Federal communications privacy law features a three tiered system, erected for thedual purpose of protecting the confidentiality of private telephone, face-to-face, andcomputer communications while enabling authorities to identify and intercept criminalcommunications. Title III of the Omnibus Crime Control and Safe Streets Act of 1968supplies the first level. It prohibits electronic eavesdropping on telephone conversations,face-to-face conversations, or computer and other forms of electronic communications inmost instances. It does, however, give authorities a narrowly defined process forelectronic surveillance to be used as a last resort in serious criminal cases. Whenapproved by senior Justice Department officials, law enforcement officers may seek acourt order authorizing them to secretly capture conversations concerning any of astatutory list of offenses (predicate offenses). Title III court orders come replete withinstructions describing the permissible duration and scope of the surveillance as well asthe conversations which may be seized and the efforts to be taken to minimize the seizureof innocent conversations. The court notifies the parties to any conversations seizedunder the order after the order expires.Below Title III, the next tier of privacy protection covers telephone records, e-mailheld in third party storage, and the like, 18 U.S.C. 2701-2709 (Chapter 121). Here, thelaw permits law enforcement access, ordinarily pursuant to a warrant or court order orunder a subpoena in some cases, but in connection with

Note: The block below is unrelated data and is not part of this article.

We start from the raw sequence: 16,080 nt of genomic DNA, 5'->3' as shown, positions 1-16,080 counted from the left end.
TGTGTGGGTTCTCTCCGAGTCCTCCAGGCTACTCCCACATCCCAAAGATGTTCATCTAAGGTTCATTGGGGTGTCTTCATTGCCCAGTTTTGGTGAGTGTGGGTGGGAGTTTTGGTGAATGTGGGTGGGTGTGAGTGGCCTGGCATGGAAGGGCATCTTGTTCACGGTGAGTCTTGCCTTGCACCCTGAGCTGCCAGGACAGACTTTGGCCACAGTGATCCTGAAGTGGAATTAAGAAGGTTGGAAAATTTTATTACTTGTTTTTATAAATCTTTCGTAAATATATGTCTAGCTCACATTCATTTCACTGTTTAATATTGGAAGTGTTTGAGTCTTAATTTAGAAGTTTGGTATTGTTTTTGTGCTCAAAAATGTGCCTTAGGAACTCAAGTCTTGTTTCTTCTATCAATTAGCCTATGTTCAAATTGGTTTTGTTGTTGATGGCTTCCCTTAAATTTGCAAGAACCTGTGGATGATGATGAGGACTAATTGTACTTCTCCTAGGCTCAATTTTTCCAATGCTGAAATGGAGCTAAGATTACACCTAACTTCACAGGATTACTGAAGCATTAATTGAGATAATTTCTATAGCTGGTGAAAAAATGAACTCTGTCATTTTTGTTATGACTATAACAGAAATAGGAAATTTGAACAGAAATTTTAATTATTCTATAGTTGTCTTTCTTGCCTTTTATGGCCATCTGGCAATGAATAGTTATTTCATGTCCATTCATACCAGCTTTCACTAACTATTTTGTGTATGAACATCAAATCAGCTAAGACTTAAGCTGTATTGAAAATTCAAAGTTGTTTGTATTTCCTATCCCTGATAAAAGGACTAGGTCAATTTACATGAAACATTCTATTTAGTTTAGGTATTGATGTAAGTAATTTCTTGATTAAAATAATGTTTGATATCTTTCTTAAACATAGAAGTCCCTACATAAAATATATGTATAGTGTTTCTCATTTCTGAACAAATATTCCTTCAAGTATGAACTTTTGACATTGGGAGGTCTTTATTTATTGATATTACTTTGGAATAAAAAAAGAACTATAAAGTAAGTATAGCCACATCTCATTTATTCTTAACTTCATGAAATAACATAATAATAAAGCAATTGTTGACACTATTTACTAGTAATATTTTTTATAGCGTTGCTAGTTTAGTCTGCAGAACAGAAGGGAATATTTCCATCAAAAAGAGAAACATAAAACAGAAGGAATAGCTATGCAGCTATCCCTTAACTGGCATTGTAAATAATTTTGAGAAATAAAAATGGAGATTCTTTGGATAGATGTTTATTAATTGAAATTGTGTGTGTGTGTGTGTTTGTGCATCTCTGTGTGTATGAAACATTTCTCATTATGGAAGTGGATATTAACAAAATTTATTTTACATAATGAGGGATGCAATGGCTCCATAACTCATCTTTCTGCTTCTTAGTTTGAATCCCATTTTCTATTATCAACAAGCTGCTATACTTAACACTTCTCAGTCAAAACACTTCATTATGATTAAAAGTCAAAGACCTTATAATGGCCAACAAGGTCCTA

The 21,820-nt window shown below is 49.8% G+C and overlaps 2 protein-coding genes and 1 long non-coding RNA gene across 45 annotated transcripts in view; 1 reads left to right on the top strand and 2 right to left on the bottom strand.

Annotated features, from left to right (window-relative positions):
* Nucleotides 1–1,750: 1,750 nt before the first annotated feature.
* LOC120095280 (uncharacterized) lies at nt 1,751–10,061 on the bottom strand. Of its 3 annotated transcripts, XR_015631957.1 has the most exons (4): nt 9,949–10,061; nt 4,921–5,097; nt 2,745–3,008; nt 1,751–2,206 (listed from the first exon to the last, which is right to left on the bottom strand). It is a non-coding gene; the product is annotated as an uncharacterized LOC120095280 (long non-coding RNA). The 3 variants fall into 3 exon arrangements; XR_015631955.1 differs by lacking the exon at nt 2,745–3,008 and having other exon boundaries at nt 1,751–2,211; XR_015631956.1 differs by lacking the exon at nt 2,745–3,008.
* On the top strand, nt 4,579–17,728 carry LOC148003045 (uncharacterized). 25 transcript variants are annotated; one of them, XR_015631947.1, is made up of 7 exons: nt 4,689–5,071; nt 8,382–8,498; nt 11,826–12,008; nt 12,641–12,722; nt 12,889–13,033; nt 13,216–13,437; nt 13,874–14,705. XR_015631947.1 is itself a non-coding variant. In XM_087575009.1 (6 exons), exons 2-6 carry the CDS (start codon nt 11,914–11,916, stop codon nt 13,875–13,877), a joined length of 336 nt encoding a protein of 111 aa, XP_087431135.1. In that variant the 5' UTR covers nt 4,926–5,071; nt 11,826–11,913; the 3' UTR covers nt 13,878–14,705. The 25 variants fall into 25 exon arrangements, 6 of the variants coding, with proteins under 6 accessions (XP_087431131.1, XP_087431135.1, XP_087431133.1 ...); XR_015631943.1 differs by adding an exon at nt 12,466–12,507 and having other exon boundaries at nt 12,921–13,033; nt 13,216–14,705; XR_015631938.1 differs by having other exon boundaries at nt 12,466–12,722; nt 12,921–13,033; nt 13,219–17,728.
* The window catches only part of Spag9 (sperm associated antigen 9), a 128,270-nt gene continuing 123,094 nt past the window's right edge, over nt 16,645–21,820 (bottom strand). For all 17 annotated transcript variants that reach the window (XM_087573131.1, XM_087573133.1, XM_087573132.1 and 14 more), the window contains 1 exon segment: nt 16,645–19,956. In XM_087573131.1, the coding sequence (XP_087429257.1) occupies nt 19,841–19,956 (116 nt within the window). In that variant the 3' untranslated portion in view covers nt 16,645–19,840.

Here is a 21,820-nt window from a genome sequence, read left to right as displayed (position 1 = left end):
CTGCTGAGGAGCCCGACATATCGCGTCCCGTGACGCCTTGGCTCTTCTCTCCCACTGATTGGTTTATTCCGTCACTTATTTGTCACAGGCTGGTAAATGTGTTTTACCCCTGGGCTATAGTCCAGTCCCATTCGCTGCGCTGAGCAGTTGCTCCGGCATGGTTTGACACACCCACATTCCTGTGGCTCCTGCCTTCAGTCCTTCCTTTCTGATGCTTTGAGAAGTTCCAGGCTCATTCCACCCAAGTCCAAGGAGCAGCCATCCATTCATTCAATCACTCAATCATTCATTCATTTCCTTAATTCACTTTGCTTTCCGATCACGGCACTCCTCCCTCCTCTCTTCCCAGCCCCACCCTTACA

criminal investigation andwithout the extraordinary levels of approval or constraint that mark a Title III interception.Least demanding and perhaps least intrusive of all is the procedure that governs courtorders approving the government’s use of trap and trace devices and pen registers, a kindof secret “caller id.”, which identify the source and destination of calls made to and froma particular telephone, 18 U.S.C. 3121-3127 (Chapter 206). The orders are availablebased on the government's certification, rather than a finding of a court, that use of thedevice is likely to produce information relevant to the investigation of a crime, any crime.The devices record no more than identity of the participants in a telephone conversation,but neither the orders nor the results they produce need ever be revealed to theparticipants.The Act modifies the procedures at each of the three levels. It:
permits pen register and trap and trace orders for electroniccommunications (
, e-mail);
authorizes nationwide execution of court orders for pen registers, trapand trace devices, and access to stored e-mail or communication records;